Rise to the Sun: 7 Footsteps and 7 Prayers for Getting Out of Hell published by New Degree Press is a book about imagination. It is about the magic we need.
Breaking free and finding freedom are pressing themes at the fore, so it was a surprise when editor Kristy Carter selected “what we need in the world is magic” as one of the main pull-quotes. She caught this line like a shooting star.
All at once, we have moved into an embodied experience – that is, lived. After living through Coronavirus, it’s not hard to imagine and see that it can be far worse than this. Now, with poignant timing, those lessons are for both inside and out. The magic we need is happening. We can share a cultural purging of self-harm.
A friend of mine in New York City held a virtual Coronavirus cocktail party on Zoom during the pandemic lockdown. “Just goes to show the power of the beloved community and its ability to transcend time, place and creed,” he wrote to me, and he is right: Beloved Community is in action. Coronavirus does for us what we could not do for ourselves, inviting global coordination. That is the magic we need.
Certain footsteps as a whole, or even individual lines, will resonate differently in each of us. Our purpose is strongly lit against everyone’s understandable, perceivable pessimism. In our imagination, we envision a paramount change in how we see: namely, that being worthy of love is being of service.
In the fifth footstep of Rise to the Sun (“Worthy of Love”), Col. Nancy Black, MD says “It’s the recognition that we’re all in this together.” That is the magic we need.
Yet, in democratic societies like America, this isn’t yet happening. What we do is compete to win. America’s dimming reputation as a ‘beacon of freedom’ may be obvious, but beacons of freedom are people, not societies. Our exploration of a new future is born inside ourselves. To restore freedom, the moral question is not of ‘compete first, make friends later.’
In us, and around us, are signs of ‘stuckness’ – being unable to move or progress. The conditions for interdependence are not secure or widespread. What we can do is to learn to stabilize, and share, those conditions in our bodies first.
Reaching India in the journey of the book begins the seventh footstep (“This Thing Called Love”): “This is a very special chapter because I’m arriving somewhere entirely new with you. I never thought I’d be finding out for myself what love is actually supposed to do. As we place our attention on love itself, the desire for freedom begins anew. The footsteps we have taken have progressed toward freedom, so it is time now not to just see, but to do. Lifting up your heart, not just for a moment, but for a lifetime. It all begins in the body.”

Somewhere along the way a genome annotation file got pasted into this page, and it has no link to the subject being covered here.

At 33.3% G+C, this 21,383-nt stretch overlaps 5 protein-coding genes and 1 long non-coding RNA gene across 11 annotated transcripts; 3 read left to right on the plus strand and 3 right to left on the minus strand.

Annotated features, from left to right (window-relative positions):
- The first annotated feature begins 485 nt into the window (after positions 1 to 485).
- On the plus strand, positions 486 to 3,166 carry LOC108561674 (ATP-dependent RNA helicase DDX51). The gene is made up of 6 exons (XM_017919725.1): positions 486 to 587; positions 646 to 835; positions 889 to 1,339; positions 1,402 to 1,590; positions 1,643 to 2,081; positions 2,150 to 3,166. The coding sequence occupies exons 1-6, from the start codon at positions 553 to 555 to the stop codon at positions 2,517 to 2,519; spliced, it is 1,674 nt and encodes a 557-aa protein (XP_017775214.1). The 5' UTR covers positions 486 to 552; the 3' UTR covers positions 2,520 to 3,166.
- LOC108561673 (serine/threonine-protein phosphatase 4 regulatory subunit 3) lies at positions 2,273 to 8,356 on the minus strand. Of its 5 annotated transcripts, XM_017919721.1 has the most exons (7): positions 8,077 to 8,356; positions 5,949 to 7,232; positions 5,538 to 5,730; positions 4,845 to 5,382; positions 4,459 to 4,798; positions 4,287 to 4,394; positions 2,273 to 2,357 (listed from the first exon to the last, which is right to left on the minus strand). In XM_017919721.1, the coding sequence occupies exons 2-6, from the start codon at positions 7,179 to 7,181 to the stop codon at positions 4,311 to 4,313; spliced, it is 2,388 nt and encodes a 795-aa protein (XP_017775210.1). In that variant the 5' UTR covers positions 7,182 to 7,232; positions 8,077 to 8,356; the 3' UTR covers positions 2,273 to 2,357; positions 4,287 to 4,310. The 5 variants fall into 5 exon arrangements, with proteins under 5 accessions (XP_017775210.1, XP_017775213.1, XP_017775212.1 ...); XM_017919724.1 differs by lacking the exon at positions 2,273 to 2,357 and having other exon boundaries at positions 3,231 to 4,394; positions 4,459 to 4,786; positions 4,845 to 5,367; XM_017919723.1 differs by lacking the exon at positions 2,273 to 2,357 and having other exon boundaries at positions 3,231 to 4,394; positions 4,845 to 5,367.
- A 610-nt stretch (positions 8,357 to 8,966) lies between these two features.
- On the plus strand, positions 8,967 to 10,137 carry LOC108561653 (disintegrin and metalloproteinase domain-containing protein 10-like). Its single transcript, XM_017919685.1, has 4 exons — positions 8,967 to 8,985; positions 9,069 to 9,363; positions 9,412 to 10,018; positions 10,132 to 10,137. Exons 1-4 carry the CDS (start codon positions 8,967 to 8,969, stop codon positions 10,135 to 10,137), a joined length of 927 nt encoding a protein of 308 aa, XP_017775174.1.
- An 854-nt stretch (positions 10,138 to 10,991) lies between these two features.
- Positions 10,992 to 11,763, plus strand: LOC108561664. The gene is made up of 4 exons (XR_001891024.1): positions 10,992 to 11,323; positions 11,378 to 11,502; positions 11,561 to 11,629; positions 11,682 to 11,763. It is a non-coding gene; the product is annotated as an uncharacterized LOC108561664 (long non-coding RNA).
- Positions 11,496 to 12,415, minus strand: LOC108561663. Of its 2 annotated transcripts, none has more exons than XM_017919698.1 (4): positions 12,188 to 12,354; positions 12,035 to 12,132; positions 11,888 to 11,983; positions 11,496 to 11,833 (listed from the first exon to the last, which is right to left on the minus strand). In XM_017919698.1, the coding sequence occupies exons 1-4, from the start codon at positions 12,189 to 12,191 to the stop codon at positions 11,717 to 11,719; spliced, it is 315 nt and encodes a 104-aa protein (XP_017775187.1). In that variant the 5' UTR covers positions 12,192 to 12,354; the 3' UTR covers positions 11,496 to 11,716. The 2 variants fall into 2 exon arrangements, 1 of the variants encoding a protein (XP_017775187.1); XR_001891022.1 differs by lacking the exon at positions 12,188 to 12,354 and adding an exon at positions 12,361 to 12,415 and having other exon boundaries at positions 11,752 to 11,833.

I have here on my table a little piece of paper on which it says: “A footstep is a measure of one’s intention to move.” That, too, is the magic we need, and yet, be prescriptive. We can get further by retraining ourselves to find freedom from the emotional burdens of the present. In considering what the book would offer, I started to see that ‘techniques’ are not what we need in the context of finding freedom. We must be free of compromise – to not have half a lunch so to speak – but rather to have what we need.
As Coronavirus changes the nature of our attention (which it should), remembering how to share self-worth with others is a worthy goal.
To the readers of this book, for taking a leap away from the things that tie us down and for moving in the direction of personal and community transformation, may we gather with greater stability and strength in every conceivable way.
The making of this book was built on the love, entrepreneurial creativity and limitless confidence of Eric Koester, Founder, Creator Institute and Professor of Practice, Georgetown University’s McDonough School of Business; this book’s healing purpose was developed and strengthened by the subtle and lyrical hands of Whitney Elaine Jones, Editor, Creator Institute; the central anchor and mainstay to all new creative authors, Brian Bies, Head of Publishing, New Degree Press; the magic guidance of Kristy Carter, Editor, New Degree Press; and everyone at New Degree Press who are hard at work hatching writers and original books.
With gratitude to Tom Weirich, an unwavering brother and fellow journeyman, this book began almost overnight when he brought me and the Creator Institute together, sheltered me, believed in me, and never once told me to be quiet as I strove to find voice for the stories in the book that essentially say: our hearts are ready for a change. We have been dutiful and done work to be proud of, but it’s what inside that counts; may we now walk lighter and in freedom.
For the brave women and men interviewed in this book, each of whom have struggled with pain and grief and come through to the other side, you replaced the mantle of the teachers of the past and are now our living teachers.
From my charming and versatile mother Yonah Louise Marks, a beautiful Romantic artist and beloved Friend in this lifetime whose ancient Hebrew name Yonah יוֹנָה means “dove” and who has endured dissatisfaction, sorrow and loss but shown no weakness in pursuit of adventure, I have learned that “when you stop managing everything, miracles happen — the logs that you placed in your way get lifted, and it’s very pleasant.”
Honoring our ancestors, we do not need to apologize for our damage, but to be worthy ancestors ourselves.
The people interviewed for this book, whose love is at the core of every battle, I revere your courage:
Nancy B. Black
JoAnn Wright Milliken
The Rev. Eva Suarez